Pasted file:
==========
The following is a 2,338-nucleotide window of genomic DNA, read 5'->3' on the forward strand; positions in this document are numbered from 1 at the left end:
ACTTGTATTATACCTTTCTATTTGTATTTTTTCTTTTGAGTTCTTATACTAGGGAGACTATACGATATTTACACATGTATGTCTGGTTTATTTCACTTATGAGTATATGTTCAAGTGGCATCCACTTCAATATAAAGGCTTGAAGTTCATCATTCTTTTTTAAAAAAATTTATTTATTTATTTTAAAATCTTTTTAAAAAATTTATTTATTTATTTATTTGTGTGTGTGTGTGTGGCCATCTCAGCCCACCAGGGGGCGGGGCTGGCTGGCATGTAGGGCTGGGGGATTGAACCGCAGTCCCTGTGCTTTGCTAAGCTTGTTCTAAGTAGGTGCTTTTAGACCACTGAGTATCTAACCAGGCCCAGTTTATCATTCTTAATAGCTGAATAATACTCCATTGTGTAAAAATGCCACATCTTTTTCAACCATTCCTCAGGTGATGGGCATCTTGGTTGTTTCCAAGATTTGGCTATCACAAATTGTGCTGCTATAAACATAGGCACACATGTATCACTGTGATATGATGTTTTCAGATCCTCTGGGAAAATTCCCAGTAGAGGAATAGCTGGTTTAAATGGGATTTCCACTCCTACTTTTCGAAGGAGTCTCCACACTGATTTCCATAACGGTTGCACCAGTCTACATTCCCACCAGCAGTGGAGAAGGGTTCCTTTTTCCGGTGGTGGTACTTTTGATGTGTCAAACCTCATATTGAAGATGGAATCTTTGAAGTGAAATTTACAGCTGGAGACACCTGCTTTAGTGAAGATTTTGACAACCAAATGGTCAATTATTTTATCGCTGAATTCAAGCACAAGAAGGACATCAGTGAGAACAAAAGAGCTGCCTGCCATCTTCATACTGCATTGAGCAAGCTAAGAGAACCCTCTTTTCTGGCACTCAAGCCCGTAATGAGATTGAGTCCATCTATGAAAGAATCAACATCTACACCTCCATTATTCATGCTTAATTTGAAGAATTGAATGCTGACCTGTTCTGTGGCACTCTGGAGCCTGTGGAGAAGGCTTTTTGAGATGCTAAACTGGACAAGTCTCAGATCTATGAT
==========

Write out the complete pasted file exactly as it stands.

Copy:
The following is a 2,338-nucleotide window of genomic DNA, read 5'->3' on the forward strand; positions in this document are numbered from 1 at the left end:
ACTTGTATTATACCTTTCTATTTGTATTTTTTCTTTTGAGTTCTTATACTAGGGAGACTATACGATATTTACACATGTATGTCTGGTTTATTTCACTTATGAGTATATGTTCAAGTGGCATCCACTTCAATATAAAGGCTTGAAGTTCATCATTCTTTTTTAAAAAAATTTATTTATTTATTTTAAAATCTTTTTAAAAAATTTATTTATTTATTTATTTGTGTGTGTGTGTGTGGCCATCTCAGCCCACCAGGGGGCGGGGCTGGCTGGCATGTAGGGCTGGGGGATTGAACCGCAGTCCCTGTGCTTTGCTAAGCTTGTTCTAAGTAGGTGCTTTTAGACCACTGAGTATCTAACCAGGCCCAGTTTATCATTCTTAATAGCTGAATAATACTCCATTGTGTAAAAATGCCACATCTTTTTCAACCATTCCTCAGGTGATGGGCATCTTGGTTGTTTCCAAGATTTGGCTATCACAAATTGTGCTGCTATAAACATAGGCACACATGTATCACTGTGATATGATGTTTTCAGATCCTCTGGGAAAATTCCCAGTAGAGGAATAGCTGGTTTAAATGGGATTTCCACTCCTACTTTTCGAAGGAGTCTCCACACTGATTTCCATAACGGTTGCACCAGTCTACATTCCCACCAGCAGTGGAGAAGGGTTCCTTTTTCCGGTGGTGGTACTTTTGATGTGTCAAACCTCATATTGAAGATGGAATCTTTGAAGTGAAATTTACAGCTGGAGACACCTGCTTTAGTGAAGATTTTGACAACCAAATGGTCAATTATTTTATCGCTGAATTCAAGCACAAGAAGGACATCAGTGAGAACAAAAGAGCTGCCTGCCATCTTCATACTGCATTGAGCAAGCTAAGAGAACCCTCTTTTCTGGCACTCAAGCCCGTAATGAGATTGAGTCCATCTATGAAAGAATCAACATCTACACCTCCATTATTCATGCTTAATTTGAAGAATTGAATGCTGACCTGTTCTGTGGCACTCTGGAGCCTGTGGAGAAGGCTTTTTGAGATGCTAAACTGGACAAGTCTCAGATCTATGAT